All 1910 models cost $1,800 new – which was not inexpensive. The company produced quite a few cars through 1929, but somehow this is the first we’ve managed to feature. Despite closing up shop in 1929, Velie was not a victim of the Depression but rather a victim of its two main company leaders dying within a few months of each other.

You can read more about this one here.

Pan Touring

1919 Pan Model 250 Touring

Offered by Mecum | Dallas, Texas | September 2024

Photo – Mecum

The Pan Motor Company of St. Cloud, Minnesota, was founded in early 1917 by Samuel Conner Pandolfo. He started selling stock in the company to local businessmen and had a sweet deal for himself about the amount of cash he would take from the sale of stock.

Well, after 10 prototypes had been built in Indianapolis with Continental engines, the Pan factory in St. Cloud started construction. But before series production could begin, Pandolfo was indicted after some FTC complaints sprouted up against him. He ended up getting 10 years in prison after siphoning $7.5 million off from the $9.5 million in stock he sold to 70,000 people.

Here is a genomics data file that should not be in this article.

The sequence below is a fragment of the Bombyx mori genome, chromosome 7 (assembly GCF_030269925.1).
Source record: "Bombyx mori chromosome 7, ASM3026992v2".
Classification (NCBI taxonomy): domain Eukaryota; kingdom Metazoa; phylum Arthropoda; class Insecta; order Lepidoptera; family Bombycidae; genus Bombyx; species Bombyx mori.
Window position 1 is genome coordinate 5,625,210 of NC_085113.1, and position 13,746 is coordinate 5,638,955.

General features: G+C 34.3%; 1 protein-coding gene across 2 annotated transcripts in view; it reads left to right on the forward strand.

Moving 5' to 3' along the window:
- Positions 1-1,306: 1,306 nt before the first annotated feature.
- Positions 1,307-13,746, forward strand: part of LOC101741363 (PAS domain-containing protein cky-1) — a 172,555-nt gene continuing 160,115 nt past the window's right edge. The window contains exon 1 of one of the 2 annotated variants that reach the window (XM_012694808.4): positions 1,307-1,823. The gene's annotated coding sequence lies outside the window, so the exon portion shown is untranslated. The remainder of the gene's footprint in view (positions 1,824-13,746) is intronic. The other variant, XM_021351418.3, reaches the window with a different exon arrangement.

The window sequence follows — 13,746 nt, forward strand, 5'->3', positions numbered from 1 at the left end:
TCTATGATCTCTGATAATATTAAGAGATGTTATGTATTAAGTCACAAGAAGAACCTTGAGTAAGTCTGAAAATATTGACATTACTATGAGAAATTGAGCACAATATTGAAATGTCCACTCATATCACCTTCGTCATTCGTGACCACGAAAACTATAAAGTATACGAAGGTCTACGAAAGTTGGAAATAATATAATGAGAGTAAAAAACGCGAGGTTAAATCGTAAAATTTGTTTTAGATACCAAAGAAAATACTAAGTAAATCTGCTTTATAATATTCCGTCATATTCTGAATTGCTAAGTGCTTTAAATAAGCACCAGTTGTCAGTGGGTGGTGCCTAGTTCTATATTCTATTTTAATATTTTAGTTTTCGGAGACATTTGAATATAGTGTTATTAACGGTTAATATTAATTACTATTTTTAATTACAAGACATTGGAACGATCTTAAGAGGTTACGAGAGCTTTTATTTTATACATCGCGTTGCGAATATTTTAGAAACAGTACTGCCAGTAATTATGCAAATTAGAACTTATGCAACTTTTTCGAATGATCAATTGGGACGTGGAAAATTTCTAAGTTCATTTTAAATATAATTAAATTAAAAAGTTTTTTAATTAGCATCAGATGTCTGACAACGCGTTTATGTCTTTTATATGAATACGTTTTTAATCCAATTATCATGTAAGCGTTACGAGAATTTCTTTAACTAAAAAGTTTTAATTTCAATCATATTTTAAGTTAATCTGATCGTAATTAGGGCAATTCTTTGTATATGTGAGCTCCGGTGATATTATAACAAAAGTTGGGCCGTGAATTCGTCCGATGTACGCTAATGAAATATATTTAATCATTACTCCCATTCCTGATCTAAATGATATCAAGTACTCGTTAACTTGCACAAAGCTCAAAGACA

After he went to prison, they actually did start to build some cars. About 737 were completed before the company went bankrupt in 1921, and this one is powered by an inline-four that was built in-house. It has been in the same collection for over 75 years, and you can see more about it here.

Amilcar M2

1929 Amilcar M2

Offered by Osenat | Fontainebleau | July 2024

Photo – Osenat

I think it’s fair to say that, when most car people hear “Amilcar“, they think of sporty voiturettes from the late 1920s. But the company, during its 18 or so years of existence, they did build slightly more pedestrian vehicles. Even before they introduced the ahead-of-its-time unibody Compound.